Yet further in accordance with at least one embodiment of the present invention, using the structure to re-discover does not start from a “root” entry point and instead starts from a location in the structure that is a starting point to a portion of the structure that it is desired to re-discover.

Also provided, in accordance with at least one embodiment of the present invention, is a computer program product, comprising a computer usable medium having a computer readable program code embodied therein, the computer readable program code adapted to be executed to implement a computerized method for determining a structure of at least one application in a computerized organization, the method comprising receiving at least one entry point including an identification of a virtual location on a computer network; for each entry point, receiving a determination of an individual applicative component that processes data arriving through that entry point; identifying at least some communicating entry points through which the first applicative component communicates with additional applicative components; and, for each of the at least some communicating entry points, using a processor for determining the applicative component that processes data arriving through that communicating entry point; and providing at least a portion of a structure including: applicative components associated with the application and information with regard to which of the applicative component communicates with which.

Still further provided in accordance with at least one embodiment of the present invention, is a computer program product, comprising a computer usable medium having a computer readable program code embodied therein, the computer readable program code adapted to be executed to implement a computerized re-discovery method for a computerized organization including a multiplicity of applications, the method comprising: using a processor for determining a structure of at least one application in the computerized organization; and using the structure to re-discover only a selected subset of applications that are of interest, from among the multiplicity of applications, rather than re-determining the structures of all of the multiplicity of applications of which many are not of interest.

Additionally provided, in accordance with at least one embodiment of the present invention, is a computerized method for storing a representation of at least one application in a computerized organization, the method comprising determining a structure of at least one application in a computerized organization; and using a process for generating, and storing, a skeleton characterization of the structure of the application including storing information regarding at least one applicative component identified that is considered stable over time and not storing information regarding at least one applicative component identified that is considered unstable over time.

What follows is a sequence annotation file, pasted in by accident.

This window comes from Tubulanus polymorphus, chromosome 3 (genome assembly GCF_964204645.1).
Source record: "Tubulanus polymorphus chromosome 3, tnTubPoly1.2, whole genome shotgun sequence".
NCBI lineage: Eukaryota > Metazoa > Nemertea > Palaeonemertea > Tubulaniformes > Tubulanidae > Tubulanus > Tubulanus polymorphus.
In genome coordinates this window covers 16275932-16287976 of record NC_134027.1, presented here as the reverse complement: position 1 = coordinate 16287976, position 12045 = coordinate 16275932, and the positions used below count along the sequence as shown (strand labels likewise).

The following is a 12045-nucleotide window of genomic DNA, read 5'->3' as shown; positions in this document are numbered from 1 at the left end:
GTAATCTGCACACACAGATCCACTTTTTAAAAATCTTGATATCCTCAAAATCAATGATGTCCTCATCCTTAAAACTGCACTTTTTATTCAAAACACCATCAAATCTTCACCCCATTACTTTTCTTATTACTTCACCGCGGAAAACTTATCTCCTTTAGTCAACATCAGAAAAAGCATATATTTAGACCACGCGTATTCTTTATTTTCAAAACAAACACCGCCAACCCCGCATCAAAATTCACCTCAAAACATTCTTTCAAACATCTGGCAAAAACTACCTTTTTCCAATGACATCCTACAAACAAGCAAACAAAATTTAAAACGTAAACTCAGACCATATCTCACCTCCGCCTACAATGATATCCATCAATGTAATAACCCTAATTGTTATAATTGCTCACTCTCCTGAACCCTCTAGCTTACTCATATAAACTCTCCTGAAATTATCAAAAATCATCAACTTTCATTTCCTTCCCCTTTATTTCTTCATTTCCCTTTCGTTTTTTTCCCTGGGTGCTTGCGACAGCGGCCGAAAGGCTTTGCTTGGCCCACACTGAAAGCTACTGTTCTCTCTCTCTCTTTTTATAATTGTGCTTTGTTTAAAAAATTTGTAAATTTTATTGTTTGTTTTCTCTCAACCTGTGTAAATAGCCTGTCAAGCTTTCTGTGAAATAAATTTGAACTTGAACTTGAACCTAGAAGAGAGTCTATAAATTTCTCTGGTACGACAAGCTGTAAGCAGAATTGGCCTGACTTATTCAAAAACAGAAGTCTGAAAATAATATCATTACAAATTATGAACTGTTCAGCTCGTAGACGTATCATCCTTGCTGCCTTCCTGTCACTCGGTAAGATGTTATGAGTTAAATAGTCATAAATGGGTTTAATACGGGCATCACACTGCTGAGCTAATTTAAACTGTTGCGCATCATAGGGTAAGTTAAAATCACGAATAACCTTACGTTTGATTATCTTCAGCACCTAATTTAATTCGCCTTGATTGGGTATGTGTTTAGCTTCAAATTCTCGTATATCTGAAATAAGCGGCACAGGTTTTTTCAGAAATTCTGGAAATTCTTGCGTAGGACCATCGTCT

Also provided is a computer program product, comprising a typically non-Transitory computer usable medium or computer readable storage medium, typically tangible, having a computer readable program code embodied therein, the computer readable program code adapted to be executed to implement any or all of the methods shown and described herein. It is appreciated that any or all of the computational steps shown and described herein may be computer-implemented. The operations in accordance with the teachings herein may be performed by a computer specially constructed for the desired purposes or by a general purpose computer specially configured for the desired purpose by a computer program stored in a typically non-transitory computer readable storage medium.

Any suitable processor, display and input means may be used to process, display, e.g., on a computer screen or other computer output device, store, and accept information such as information used by or generated by any of the methods and apparatus shown and described herein; the above processor, display and input means including computer programs, in accordance with some or all of the embodiments of the present invention. Any or all functionalities of the invention shown and described herein may be performed by a conventional personal computer processor, workstation or other programmable device or computer or electronic computing device, either general-purpose or specifically constructed, used for processing; a computer display screen and/or printer and/or speaker for displaying; machine-readable memory such as optical disks, CDROMs, magnetic-optical discs or other discs; RAMs, ROMs, EPROMs, EEPROMs, magnetic or optical or other cards, for storing, and keyboard or mouse for accepting. The term “process” as used above is intended to include any type of computation or manipulation or transformation of data represented as physical, e.g., electronic, phenomena, which may occur or reside, e.g., within registers and/or memories of a computer. The term processor includes a single processing unit or a plurality of distributed or remote such units.